of Justice, which said in 2017 that work-place bans on religious garb can
sometimes be legal. (It was adjudicating the case of a Belgian firm which
wanted a receptionist to uncover her head.)
Hijab-wearers say the arrival of Mr Trump has had mixed effects on their daily
lives. Some citizens who were already xenophobic grew a bit more anti-Muslim in
their behaviour; but voters who oppose the president would make a point of
greeting women in Muslim garb and saying they were very welcome in America.
that semi-positive picture does not hold good everywhere in North America. In
recent days, the young Nobel laureate Malala Yousafzai, a heroine of the
struggle for women’s rights in her native Pakistan, has been at the centre of a
photographed in France with Jean-François Roberge, Quebec’s education minister.
The minister was then challenged by a journalist to say whether Ms Yousafzai,
who survived an assassination attempt at 15, could ever teach in the
francophone province where, after many years of wrangling, a law was passed on
June 16th barring public servants from sporting conspicuous religious symbols
at work. Mr Roberge declared that it would be a great honour to have Ms
Yousafzai teach in Quebec, but she would need to doff her headscarf first. His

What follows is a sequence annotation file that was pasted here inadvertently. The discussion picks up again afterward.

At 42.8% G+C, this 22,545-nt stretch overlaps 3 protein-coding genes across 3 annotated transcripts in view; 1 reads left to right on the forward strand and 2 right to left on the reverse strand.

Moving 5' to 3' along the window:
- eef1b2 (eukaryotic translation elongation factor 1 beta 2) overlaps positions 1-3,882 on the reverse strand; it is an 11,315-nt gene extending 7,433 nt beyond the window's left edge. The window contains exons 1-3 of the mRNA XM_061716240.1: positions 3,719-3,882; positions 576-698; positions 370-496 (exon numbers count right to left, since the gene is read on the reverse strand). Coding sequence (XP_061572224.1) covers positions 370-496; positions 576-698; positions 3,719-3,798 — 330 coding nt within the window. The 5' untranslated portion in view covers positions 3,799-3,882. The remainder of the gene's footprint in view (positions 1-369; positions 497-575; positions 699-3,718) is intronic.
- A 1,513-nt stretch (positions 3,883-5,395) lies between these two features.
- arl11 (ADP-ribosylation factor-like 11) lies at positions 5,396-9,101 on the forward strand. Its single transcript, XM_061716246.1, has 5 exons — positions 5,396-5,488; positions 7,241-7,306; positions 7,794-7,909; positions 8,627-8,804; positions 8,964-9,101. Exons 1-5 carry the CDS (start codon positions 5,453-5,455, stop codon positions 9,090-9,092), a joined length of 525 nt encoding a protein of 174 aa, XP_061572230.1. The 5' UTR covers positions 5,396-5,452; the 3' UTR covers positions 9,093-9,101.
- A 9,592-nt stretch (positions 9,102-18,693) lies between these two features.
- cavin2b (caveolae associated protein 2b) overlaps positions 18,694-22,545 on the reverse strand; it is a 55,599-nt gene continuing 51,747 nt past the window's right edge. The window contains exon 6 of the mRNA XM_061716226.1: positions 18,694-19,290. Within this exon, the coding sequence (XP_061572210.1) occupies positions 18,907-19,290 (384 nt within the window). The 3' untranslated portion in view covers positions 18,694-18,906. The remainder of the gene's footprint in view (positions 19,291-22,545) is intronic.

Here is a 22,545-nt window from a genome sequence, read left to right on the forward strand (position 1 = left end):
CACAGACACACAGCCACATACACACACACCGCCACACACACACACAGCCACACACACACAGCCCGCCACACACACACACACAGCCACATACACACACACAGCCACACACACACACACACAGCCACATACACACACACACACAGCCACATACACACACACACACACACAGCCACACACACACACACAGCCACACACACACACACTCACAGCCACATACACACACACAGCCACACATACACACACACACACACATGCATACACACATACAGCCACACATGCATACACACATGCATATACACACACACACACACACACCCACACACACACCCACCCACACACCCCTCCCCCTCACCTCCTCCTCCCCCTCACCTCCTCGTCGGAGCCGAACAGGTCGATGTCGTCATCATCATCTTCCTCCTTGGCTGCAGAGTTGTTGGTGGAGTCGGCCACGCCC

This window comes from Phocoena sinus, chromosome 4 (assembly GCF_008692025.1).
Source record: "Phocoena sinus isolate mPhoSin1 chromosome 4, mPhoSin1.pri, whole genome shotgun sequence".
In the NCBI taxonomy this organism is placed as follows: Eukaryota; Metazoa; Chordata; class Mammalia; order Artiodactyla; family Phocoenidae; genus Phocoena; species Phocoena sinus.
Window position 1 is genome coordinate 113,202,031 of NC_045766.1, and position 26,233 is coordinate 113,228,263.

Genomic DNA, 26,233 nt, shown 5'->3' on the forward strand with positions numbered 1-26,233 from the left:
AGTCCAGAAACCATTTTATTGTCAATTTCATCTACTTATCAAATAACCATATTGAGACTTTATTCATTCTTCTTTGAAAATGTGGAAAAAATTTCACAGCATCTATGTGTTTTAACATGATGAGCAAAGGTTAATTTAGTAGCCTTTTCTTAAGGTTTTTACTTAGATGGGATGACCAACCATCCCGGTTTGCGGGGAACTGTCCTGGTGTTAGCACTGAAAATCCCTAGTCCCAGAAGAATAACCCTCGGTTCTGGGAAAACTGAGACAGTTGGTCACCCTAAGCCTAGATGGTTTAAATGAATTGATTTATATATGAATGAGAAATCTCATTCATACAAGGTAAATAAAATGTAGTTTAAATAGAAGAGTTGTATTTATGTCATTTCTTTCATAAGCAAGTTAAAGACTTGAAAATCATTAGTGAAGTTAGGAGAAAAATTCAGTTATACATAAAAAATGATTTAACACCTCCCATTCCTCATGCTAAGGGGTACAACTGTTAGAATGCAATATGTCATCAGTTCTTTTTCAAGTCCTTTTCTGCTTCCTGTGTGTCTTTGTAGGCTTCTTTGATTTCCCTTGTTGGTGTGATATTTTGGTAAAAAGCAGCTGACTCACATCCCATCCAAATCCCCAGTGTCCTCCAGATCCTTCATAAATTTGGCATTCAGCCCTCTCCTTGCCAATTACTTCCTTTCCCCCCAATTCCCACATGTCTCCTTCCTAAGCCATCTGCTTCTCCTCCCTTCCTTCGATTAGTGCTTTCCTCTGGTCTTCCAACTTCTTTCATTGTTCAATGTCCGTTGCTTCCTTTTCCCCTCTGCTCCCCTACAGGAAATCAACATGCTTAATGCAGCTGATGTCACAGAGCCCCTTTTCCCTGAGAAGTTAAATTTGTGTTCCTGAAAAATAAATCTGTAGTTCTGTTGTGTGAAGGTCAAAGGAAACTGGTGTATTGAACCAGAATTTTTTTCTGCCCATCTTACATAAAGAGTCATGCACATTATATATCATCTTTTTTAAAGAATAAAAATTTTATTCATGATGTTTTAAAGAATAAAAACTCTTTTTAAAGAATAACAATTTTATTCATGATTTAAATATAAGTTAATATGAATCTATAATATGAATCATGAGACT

boss, François Legault, backed him up.
critics of the new Quebec law, the story about Ms Yousafzai was a kind of
propaganda gift. The tale was widely reported in the Middle East, Turkey and
other mainly-Muslim places, with the clear implication that the West should
consider its own flaws before lecturing the world of Islam.
Akyol, a prolific Turkish writer on Islam who is now a fellow at the Cato
Institute in Washington, DC, says the saga will make his life a bit harder. “I
spend my time trying to convince fellow Muslims that liberal democracy gives
them all the freedom they need to practise their faith, so there is no reason
to pursue Islamic rule,” he says. “Whenever a Western country imposes its
cultural norms on Muslims, winning those arguments becomes more difficult.”
draw the line? Jonathan Laurence, a Boston College professor who is an
authority on European Islam, feels a distinction should always be made between
regulating the state’s own representatives and telling ordinary citizens how to
dress. For a government to prescribe the garb of those who act on its behalf may
or may not be sensible, but it is certainly within the purview of a liberal
state. Banning swimsuits which do no obvious harm seems more clearly illiberal.
It’s a bit worrying that 42% of French people favour such a ban in pools.
One of the
reasons why the problem is so awkward for Canada is that the country looks to
two different old-world models, French and Anglo-Saxon. Quebec used to be more
devoutly Catholic than France, but these days it is racing to imitate and even
outdo the Gallic motherland in its embrace of secularism, and probably going
too far. On the other hand, if hijab-wearing teachers in Quebec want to migrate
to the neighbouring, English-speaking province of Ontario, they will be made
the conflicting positions taken by judges, politicians and religious leaders,
there is always the hope that people growing up in diverse societies will
simply get used to the fact that, in these sensitive matters, different choices
can be legitimate.
Source: The Economist